Release Date: February 3, 2004
Reviewed by Sonya Sutherland
Incubus has a theory that if you make the same album twice you fail, even if everyone likes your album. Thus A Crow Left to the Murder is right on target if changing their sound was the goal. Closer to S.C.I.E.N.C.E. than any other Incubus record, this record will probably leave old-school Incubus fans disappointed, but that really doesn’t mean anything now does it.
Sonically, this album is a pretty diverse effort, ranging from energetic garage-rock to an organic mellow Jewel type music. Gone are the silly love ballads which singer Brandon Boyd has replaced with more socially conscious lyrics and poetically complex doting. To his credit, Boyd’s voice is amazing on this record and he has expanded his range and texture immensely, probably with the help of producer Brendan O’Brien. Unfortunately, sometimes A Crow Left of The Murder relies a little too much on Boyd’s vocals and not enough on musical strength. Which is sad for a band that used to perfect such a balance.
The first single, Megalomaniac, is a great bridge between previous Incubus efforts and their new musical venture. Additionally, the track sets the social commentary vibe of the rest of the album. If only all the songs on the album were as up beat and passionate as Megalomaniac these guys would have had a sure winner on their hands and Incubus would have created quite a masterpiece.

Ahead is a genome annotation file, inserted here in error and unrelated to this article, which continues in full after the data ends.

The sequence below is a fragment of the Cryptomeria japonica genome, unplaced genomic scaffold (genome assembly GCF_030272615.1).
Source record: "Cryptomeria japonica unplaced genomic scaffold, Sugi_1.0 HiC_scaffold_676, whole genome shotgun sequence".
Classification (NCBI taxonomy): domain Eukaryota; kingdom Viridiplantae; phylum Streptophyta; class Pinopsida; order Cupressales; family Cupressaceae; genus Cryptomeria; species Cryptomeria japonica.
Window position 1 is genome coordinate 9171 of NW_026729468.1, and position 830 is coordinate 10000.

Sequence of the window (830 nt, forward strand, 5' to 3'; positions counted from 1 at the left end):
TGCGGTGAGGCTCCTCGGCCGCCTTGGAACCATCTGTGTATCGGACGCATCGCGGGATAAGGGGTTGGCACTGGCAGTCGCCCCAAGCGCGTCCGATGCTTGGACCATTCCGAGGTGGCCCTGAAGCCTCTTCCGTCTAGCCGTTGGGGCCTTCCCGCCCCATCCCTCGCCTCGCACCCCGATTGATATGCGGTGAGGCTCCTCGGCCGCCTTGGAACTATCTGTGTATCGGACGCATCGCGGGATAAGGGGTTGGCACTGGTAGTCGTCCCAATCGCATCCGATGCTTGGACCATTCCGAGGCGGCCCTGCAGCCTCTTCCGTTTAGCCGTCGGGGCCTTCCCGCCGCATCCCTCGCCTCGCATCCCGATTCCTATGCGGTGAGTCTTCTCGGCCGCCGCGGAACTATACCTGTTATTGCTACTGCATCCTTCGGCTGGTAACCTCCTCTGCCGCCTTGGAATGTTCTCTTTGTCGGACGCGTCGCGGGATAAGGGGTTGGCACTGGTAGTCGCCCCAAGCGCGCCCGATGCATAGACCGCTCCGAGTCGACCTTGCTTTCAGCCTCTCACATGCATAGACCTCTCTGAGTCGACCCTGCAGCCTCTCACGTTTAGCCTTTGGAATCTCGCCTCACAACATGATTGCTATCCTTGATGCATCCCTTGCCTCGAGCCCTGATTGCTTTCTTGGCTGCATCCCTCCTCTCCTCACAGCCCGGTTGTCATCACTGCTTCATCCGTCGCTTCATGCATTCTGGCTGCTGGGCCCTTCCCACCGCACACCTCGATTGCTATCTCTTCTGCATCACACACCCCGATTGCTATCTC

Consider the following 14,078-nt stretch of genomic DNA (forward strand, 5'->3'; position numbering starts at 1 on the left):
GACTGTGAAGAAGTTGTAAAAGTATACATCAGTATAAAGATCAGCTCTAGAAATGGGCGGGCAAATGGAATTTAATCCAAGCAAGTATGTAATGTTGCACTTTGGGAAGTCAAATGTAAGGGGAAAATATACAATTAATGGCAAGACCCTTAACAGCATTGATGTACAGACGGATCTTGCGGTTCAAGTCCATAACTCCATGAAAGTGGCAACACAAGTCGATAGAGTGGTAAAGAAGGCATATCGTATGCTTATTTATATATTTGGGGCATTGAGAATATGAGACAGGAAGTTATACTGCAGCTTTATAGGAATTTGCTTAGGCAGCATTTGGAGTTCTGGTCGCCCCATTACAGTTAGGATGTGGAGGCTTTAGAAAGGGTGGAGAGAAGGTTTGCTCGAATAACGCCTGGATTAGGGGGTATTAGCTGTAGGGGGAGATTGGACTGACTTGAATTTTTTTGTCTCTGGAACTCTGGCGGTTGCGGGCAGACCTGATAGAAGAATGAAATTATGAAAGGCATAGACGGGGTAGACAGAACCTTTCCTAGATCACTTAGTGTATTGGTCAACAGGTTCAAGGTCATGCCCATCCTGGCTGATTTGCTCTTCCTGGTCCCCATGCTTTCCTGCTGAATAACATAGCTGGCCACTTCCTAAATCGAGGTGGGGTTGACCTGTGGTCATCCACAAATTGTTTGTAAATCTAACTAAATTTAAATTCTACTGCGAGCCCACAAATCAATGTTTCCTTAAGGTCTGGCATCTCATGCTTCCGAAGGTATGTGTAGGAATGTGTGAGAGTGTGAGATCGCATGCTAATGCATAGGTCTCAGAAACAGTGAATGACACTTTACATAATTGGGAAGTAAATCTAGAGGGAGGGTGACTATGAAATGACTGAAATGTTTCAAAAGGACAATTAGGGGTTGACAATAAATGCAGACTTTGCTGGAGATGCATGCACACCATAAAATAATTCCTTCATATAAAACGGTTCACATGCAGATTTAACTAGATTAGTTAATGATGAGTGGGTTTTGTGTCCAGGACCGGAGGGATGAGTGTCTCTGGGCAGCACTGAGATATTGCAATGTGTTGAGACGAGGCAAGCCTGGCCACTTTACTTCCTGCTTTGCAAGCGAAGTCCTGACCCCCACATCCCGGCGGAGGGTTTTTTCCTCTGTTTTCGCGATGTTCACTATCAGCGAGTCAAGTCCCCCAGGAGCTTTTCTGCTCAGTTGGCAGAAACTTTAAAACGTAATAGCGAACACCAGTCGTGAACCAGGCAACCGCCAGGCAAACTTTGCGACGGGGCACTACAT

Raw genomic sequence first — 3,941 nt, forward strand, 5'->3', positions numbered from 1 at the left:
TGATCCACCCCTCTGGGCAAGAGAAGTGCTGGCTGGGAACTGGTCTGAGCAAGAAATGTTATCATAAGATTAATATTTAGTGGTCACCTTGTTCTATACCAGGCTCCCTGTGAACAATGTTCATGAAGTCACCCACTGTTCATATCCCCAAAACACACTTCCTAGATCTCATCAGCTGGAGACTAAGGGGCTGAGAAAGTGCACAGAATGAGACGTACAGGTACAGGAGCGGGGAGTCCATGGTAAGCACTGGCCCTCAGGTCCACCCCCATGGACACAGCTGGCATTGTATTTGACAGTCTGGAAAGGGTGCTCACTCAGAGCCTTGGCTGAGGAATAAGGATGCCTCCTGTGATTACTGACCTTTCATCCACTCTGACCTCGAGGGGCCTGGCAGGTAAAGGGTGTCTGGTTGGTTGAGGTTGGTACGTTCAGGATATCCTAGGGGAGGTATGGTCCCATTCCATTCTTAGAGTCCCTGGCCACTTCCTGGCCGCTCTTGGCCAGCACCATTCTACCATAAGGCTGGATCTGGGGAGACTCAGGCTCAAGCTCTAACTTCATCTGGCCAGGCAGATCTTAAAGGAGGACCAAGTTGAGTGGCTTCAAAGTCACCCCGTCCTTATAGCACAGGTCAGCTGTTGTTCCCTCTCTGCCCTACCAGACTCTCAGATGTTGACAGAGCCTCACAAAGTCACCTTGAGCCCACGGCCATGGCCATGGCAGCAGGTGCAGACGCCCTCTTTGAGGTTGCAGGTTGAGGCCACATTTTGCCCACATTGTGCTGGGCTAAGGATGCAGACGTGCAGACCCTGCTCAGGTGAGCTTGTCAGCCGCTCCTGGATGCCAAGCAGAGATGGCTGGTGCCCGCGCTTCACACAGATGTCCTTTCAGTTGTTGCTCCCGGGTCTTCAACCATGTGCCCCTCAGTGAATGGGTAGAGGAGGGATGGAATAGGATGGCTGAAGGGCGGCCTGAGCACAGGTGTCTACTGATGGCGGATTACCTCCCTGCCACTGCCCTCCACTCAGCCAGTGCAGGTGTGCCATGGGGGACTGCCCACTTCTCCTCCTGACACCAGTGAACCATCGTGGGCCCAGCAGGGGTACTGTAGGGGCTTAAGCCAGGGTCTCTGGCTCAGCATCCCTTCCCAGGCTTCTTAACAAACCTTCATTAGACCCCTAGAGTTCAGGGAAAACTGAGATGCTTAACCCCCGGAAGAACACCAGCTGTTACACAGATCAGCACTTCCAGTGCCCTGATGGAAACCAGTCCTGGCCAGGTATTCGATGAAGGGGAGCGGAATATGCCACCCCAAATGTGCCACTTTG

Some of the mellower songs have got to go (like Southern Girl and Made for TV movie), not because they are mellow, simply because they are tired, boring, and nondescript. It’s okay to be more chill but not at the expense of decent listening. On the plus side though, most of the album is upbeat and listenable. Also, this record is the similar to a live jam session rather than a meticulously planned out studio recording, which works in Incubus’ favour. My advice is to prevue the album before you make the investment.